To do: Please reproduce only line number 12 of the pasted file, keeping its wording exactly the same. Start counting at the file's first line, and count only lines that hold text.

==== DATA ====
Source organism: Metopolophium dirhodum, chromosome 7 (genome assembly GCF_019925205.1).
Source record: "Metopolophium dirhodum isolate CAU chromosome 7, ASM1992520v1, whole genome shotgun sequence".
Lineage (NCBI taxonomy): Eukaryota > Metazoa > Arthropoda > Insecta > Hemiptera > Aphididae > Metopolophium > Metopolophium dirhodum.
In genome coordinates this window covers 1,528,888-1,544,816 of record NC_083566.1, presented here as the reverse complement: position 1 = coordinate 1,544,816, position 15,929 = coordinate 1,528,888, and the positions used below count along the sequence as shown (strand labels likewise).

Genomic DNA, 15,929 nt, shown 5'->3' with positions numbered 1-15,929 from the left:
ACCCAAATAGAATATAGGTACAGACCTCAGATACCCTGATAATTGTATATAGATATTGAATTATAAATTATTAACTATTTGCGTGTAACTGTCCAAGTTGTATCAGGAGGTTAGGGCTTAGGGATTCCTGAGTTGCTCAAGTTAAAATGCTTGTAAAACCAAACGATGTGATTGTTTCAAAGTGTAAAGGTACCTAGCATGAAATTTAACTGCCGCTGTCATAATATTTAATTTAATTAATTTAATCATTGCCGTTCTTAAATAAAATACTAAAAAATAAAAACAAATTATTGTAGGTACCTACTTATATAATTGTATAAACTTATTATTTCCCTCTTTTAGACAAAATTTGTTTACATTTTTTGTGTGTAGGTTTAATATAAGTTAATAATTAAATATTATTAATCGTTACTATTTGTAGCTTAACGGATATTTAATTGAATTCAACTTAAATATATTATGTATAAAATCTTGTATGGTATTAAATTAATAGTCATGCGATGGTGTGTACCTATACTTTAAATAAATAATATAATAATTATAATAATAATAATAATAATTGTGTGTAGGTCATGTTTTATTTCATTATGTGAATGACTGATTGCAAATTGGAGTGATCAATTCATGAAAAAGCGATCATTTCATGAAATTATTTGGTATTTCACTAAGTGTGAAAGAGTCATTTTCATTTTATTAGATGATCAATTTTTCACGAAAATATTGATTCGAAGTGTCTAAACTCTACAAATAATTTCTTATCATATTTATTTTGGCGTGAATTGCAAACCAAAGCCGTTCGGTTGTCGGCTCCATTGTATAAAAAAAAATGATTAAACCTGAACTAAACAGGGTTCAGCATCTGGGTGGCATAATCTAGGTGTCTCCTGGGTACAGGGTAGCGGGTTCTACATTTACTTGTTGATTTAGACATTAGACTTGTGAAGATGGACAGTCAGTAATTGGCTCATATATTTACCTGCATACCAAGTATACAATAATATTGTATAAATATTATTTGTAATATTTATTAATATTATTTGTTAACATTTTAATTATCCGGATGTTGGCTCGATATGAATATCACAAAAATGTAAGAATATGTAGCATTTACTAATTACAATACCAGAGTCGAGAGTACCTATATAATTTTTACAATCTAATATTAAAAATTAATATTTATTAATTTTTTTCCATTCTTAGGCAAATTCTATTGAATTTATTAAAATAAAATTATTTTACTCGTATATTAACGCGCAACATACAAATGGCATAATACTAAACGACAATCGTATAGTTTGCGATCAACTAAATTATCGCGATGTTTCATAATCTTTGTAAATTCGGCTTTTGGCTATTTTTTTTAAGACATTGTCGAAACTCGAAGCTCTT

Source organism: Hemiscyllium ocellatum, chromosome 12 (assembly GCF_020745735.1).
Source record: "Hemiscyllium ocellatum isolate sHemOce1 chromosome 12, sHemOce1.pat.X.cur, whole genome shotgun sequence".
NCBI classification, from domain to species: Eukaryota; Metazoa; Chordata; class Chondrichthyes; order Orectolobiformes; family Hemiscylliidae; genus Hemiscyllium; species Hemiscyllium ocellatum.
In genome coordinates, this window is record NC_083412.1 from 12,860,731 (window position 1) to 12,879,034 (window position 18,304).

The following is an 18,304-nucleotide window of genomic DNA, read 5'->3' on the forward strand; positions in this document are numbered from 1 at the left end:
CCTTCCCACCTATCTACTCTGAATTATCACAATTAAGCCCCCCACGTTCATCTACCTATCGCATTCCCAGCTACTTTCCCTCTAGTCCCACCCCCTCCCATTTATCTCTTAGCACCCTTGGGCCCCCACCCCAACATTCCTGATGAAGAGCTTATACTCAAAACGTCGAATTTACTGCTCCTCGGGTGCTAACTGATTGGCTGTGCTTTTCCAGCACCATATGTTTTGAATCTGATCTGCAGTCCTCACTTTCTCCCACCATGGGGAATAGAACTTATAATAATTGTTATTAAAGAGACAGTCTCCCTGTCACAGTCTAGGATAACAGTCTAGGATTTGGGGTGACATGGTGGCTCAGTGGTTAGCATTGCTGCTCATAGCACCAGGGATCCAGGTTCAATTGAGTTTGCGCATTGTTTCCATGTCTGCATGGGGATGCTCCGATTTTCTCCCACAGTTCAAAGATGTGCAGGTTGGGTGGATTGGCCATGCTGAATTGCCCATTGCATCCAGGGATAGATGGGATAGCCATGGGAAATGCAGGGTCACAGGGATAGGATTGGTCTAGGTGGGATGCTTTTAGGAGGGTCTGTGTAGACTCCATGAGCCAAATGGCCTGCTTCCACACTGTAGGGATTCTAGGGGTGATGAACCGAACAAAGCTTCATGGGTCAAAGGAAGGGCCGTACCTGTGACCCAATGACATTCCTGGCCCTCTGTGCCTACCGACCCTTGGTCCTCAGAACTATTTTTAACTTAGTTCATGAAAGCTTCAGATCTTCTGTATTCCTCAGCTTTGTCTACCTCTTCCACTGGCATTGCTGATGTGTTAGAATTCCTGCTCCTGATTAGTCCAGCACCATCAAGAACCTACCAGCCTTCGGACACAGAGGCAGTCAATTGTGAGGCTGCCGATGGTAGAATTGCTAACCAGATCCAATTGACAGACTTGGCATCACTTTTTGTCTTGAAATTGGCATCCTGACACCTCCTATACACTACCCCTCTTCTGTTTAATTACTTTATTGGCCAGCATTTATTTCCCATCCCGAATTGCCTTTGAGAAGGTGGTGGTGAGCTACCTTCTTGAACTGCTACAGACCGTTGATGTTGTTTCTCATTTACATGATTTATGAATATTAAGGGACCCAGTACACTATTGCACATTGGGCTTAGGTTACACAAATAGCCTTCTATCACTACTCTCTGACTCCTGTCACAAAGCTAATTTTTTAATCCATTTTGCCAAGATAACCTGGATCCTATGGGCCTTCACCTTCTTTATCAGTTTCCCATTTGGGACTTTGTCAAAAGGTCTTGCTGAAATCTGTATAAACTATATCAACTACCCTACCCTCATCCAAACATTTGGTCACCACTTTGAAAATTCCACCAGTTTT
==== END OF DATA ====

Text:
CCTTCCCACCTATCTACTCTGAATTATCACAATTAAGCCCCCCACGTTCATCTACCTATCGCATTCCCAGCTACTTTCCCTCTAGTCCCACCCCCTCCCATTTATCTCTTAGCACCCTTGGGCCCCCACCCCAACATTCCTGATGAAGAGCTTATACTCAAAACGTCGAATTTACTGCTCCTCGGGTGCTAACTGATTGGCTGTGCTTTTCCAGCACCATATGTTTTGAATCTGATCTGCAGTCCTCACTTTCTCCCACCATGGGGAATAGAACTTATAATAATTGTTATTAAAGAGACAGTCTCCCTGTCACAGTCTAGGATAACAGTCTAGGATTTGGGGTGACATGGTGGCTCAGTGGTTAGCATTGCTGCTCATAGCACCAGGGATCCAGGTTCAATTGAGTTTGCGCATTGTTTCCATGTCTGCATGGGGATGCTCCGATTTTCTCCCACAGTTCAAAGATGTGCAGGTTGGGTGGATTGGCCATGCTGAATTGCCCATTGCATCCAGGGATAGATGGGATAGCCATGGGAAATGCAGGGTCACAGGGATAGGATTGGTCTAGGTGGGATGCTTTTAGGAGGGTCTGTGTAGACTCCATGAGCCAAATGGCCTGCTTCCACACTGTAGGGATTCTAGGGGTGATGAACCGAACAAAGCTTCATGGGTCAAAGGAAGGGCCGTACCTGTGACCCAATGACATTCCTGGCCCTCTGTGCCTACCGACCCTTGGTCCTCAGAACTATTTTTAACTTAGTTCATGAAAGCTTCAGATCTTCTGTATTCCTCAGCTTTGTCTACCTCTTCCACTGGCATTGCTGATGTGTTAGAATTCCTGCTCCTGATTAGTCCAGCACCATCAAGAACCTACCAGCCTTCGGACACAGAGGCAGTCAATTGTGAGGCTGCCGATGGTAGAATTGCTAACCAGATCCAATTGACAGACTTGGCATCACTTTTTGTCTTGAAATTGGCATCCTGACACCTCCTATACACTACCCCTCTTCTGTTTAATTACTTTATTGGCCAGCATTTATTTCCCATCCCGAATTGCCTTTGAGAAGGTGGTGGTGAGCTACCTTCTTGAACTGCTACAGACCGTTGATGTTGTTTCTCATTTACATGATTTATGAATATTAAGGGACCCAGTACACTATTGCACATTGGGCTTAGGTTACACAAATAGCCTTCTATCACTACTCTCTGACTCCTGTCACAAAGCTAATTTTTTAATCCATTTTGCCAAGATAACCTGGATCCTATGGGCCTTCACCTTCTTTATCAGTTTCCCATTTGGGACTTTGTCAAAAGGTCTTGCTGAAATCTGTATAAACTATATCAACTACCCTACCCTCATCCAAACATTTGGTCACCACTTTGAAAATTCCACCAGTTTT